What are Charnley principles? It is a sequence of closed reduction: 1- Increase the deformity 2- Distract 3- Reverse the deformity and realign 4- Maintain correction with immobilization
What do you do if intraoperative edema occurs? You elevate and compress the leg intra-op.
What was the joint that has the highest rate of non-union is a triple arthrodesis historically? The talo-navicular joint, because since the approach (incision) was only lateral, it was more difficult to take off all of the cartilage from the articulation, resulting in non-union.
What is the joint that has the highest rate of non-union in a triple arthrodesis at the moment? The calcaneo-cuboid joint, because patients walk before they are supposed to!
In a Jones fracture, what would be 3 good reasons to fixate? Athletes - Displaced fracture - Non-union
What is the screw sequence to put a 6.5 mm screw? 1- Predrill (3,2 mm) 2- Overdrill (4,5 mm) 3- Countersink (4,5 m) 4- Depth gauge (measure) 5- Tap (6,5 mm cancellous tap) 6- Screw insertion (6,5 mm)
What are the antibiotics that cover pseudomonas? Fortaz (ceftazidime) Aztreonam Ticarcillin Ciprofloxacin Imipenem Aminoglyxosides (not pediatric approved) Pipercillin (Zosyn = piperacillin + tazobactam)
What are the antibiotics that cover the MRSA drugs? Vancomycin (IV) Synercid (IV) Zyvox (Linezolid) (IV or PO) Bactrim / Rifampin (IV or PO) Minocycline (IV or PO) Cipro / Rifampin (IV or PO) Gentamycin (peds) (IV or IM) *? Cubicin (Daptomycin) (IV)
Why do end-stage renal disease patients tend to have calcifications of the arteries? Because they tend to have hyperphosphatemia, which brings hypercalcemia and created deposits of calcium pyrophosphate in the vessels. A patient on dialysis has a low phosphate and potassium diet. (Because they have hyperphosphatemia and hyperkalemia.)
What is the DOC for afib? Diltiazem
What is the procedure ‘’OATS’’ Osteoarticular transfer replace of hyaline cartilage to a joint
What are 3 etiologies of renal disease? Prerenal (not enough blood flow going to the kidneys) Intrarenal (Glomerular problems) Postrenal (Calcifications)
What is the best diagnostic test for bacterial endocarditis? Transesophageal echo, detects more than 90% of heart valve infections.
When you want to plantarflex and elongate the first metatarsal while doing an Austin, why should we put the apical axis guide in a more dorsal position? Because if we don’t, the k-wire will go through the 1st met head cartilage.
Why should we use a smaller screw that what was measured in an Austin? Because we want the screw to be a little shorter so it doesn’t go into the joint. (Oriented that direction!)
What is the medication phoslo? Phoslo is a medication often given to patients on dialysis. It is composed of calcium acetate that binds to dietary phosphate and that makes you excrete it in your feces. It is used to avoid the risk of hyperphosphatemia in dialysis patients
What would be the symptoms of hyperphosphatemia? Unsafe buildup of minerals in you body (calcifications) - Heart strokes - Secondary hyperparathyroidism - Renal osteodystrophy
What are the ddx of neuropathy? Diabetes Amyloidosis Nutritionnal (B12) Guillain Barré Toxic Herediary Endocrine Recurring (radiculopathy) Alcohol Pb Idiopathic Sarcoid Thyroid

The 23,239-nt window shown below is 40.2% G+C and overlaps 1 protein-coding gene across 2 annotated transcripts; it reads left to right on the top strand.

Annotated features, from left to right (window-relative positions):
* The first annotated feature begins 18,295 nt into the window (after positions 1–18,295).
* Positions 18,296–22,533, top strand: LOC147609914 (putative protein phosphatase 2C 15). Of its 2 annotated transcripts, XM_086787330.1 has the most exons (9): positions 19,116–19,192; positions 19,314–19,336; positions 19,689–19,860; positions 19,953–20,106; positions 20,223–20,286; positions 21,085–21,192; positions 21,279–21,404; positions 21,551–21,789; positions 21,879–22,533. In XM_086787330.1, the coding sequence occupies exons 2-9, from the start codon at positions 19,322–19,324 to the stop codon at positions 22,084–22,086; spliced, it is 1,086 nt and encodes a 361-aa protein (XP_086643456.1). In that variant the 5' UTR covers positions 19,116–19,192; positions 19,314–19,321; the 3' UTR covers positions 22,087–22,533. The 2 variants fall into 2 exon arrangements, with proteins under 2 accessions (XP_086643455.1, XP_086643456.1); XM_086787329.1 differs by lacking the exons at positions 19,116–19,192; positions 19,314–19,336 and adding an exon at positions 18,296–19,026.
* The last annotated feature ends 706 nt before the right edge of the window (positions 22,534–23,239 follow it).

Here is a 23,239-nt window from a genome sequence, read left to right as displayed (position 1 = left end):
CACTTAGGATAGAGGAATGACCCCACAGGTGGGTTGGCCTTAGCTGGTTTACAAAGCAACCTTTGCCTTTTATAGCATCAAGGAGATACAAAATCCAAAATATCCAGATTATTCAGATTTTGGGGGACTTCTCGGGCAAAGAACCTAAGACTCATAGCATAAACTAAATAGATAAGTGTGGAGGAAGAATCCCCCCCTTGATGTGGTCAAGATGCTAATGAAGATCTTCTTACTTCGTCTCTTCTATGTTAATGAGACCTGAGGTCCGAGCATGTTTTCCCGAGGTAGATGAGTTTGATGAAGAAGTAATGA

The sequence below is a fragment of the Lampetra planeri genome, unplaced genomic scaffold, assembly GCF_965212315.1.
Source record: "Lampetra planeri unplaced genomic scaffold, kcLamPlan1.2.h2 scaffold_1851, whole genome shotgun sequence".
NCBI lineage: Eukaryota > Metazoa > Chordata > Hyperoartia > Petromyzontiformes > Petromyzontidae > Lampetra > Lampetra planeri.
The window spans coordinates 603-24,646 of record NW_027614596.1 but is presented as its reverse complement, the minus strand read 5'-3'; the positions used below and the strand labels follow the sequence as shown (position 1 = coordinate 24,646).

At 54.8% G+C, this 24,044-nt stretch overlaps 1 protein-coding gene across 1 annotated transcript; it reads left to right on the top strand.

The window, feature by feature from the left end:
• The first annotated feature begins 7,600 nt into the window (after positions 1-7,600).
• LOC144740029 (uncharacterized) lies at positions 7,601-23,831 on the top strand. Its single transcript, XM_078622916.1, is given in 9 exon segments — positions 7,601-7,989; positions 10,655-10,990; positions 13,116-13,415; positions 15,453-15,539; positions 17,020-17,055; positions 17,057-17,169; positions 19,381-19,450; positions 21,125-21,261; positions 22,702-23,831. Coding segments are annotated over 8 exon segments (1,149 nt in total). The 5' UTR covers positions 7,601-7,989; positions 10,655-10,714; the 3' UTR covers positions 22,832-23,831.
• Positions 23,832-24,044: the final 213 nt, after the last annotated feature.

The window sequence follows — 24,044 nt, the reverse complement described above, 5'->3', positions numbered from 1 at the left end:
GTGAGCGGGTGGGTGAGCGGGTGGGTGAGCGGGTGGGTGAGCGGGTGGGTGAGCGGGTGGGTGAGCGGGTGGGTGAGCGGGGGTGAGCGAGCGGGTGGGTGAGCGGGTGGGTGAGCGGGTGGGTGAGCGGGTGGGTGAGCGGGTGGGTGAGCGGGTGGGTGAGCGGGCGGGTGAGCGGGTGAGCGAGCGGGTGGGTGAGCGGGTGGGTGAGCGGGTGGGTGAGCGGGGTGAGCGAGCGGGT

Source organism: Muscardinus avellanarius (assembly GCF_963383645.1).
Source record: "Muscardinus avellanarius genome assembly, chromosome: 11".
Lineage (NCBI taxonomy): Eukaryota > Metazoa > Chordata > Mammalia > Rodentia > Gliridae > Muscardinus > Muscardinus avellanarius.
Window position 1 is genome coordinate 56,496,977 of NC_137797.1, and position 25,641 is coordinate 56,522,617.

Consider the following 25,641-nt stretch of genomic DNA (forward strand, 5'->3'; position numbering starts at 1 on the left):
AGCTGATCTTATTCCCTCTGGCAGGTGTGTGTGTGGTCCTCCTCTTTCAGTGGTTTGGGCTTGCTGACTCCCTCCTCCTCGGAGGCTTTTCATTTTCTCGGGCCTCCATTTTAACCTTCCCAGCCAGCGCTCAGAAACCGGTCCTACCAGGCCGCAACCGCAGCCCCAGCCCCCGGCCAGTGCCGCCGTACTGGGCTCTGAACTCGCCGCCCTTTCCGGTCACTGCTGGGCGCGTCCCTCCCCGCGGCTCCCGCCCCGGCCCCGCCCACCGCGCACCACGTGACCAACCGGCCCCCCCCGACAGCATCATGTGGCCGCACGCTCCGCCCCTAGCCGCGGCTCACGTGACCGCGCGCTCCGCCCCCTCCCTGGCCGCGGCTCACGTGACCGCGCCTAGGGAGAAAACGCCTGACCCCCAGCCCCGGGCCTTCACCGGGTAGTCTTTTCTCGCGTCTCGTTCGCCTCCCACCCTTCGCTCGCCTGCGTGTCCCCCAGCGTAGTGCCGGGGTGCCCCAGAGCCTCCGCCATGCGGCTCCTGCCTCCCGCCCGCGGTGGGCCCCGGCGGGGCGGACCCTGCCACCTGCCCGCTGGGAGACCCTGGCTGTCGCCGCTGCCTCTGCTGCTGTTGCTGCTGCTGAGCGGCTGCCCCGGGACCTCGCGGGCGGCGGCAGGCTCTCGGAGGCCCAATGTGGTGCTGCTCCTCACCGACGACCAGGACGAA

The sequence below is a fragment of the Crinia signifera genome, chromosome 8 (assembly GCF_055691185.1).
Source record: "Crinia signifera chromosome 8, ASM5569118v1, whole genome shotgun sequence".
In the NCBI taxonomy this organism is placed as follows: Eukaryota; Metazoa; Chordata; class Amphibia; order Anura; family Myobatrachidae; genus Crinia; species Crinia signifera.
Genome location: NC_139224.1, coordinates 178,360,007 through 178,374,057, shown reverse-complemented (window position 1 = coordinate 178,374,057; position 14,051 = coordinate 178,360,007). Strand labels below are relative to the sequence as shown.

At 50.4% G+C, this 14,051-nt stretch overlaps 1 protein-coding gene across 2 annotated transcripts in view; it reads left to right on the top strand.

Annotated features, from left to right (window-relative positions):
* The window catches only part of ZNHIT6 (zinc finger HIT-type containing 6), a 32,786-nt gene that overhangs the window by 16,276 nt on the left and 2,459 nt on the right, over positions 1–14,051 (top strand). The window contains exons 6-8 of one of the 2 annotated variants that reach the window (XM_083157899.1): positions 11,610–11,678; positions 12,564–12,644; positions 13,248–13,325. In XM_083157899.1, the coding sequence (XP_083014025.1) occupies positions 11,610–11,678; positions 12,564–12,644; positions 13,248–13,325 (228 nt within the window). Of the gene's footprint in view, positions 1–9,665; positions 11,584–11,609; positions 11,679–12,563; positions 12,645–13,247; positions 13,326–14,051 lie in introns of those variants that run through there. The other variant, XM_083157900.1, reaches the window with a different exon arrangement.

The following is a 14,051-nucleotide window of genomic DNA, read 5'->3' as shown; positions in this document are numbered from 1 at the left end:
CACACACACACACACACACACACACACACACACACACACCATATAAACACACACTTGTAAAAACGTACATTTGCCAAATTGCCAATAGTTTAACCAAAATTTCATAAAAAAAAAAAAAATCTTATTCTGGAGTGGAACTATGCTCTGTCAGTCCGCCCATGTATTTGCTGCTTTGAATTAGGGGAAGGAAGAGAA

- How does the injection of one unit of packed RBC changes the Hb and Hct? - Increases the HB of 1% - Increases Hct of 3%
What are the 6 D’s of Charcot on X-ray? Destruction Disorganization Increased density Debris Dislocation Distention
What is the formula to know how much fluids to give to a patient? Add 40 to the weight of the patient in Kg. The number you will have is the number of ml / hour you have to give to your patient.
Which one between dilaudid and morphine is the strongest? Dilaudid is 7x stronger than morphine
In which value of creatinine should metformin be avoided? When creatinine is > 1.2
- Should lovenox be administered in patients with renal problems? The dose should be decreased by half if the GFR is < 58.
What is meralgia paresthetica? A mononeuropathy of the lateral femoral cutaneous nerve that can be caused by a thigh tourniquet.
What are the signs of an anesthesiant overdose? (Lidocaine) - CNS toxicity - Metallic taste - Numbness of tongue and lips To reverse, give versed and oxygen.
What is the dosage of prophylaxis antibiotherapy of ancef? 1g IV 30 minutes before surgery if the patients weights less than 75 Kg. If the patient is heavier, give 2g IV.
What is the type of suture that keeps the best cutaneous blood flow? Modified Allgower Denotti ( one side subcute and the other horizontal mattress)
What is the most common virus that causes arthritis? Hepatitis B
What is the most commun fungus that causes arthritis Sporothrix chinekii
When does the tarsal coalitions occur? Talo-calcaneal : 8- 16 years old Calcaneo-navicular: 8 – 10 years old Talo-navicular: 3 – 5 years old (less common) If there is < 50% of involvement, resect it. If there is > than 50% of involvement, fuse it.
What can be seen in skin after corticosteroid injections? - Thinning - Discoloration - Cristals
What are the indications for treatment of onychomycosis with formula 3 antifungal? Apply BID / 6 weeks
What test should you do before doing a surgery for non-union? You should do a bone scan to see if there is still activity in bone, if there is you can try bone stimulation 6-8 weeks before doing surgery.
What is primaxim? Imipenem and cilastatin (500mg q6h)
What is Mobic (Meloxicam)? It is an NSAID used to treat arthritic pain
What is toradol? Its is ketorolac (NSAID) used to relieve moderately severe pain, usually after surgery.
- What agent can neutralize Phenol? Betadine
- What is tramadol (ultram)? Pain med (opiate agonist). Long acting, PO.
Created by: sfayed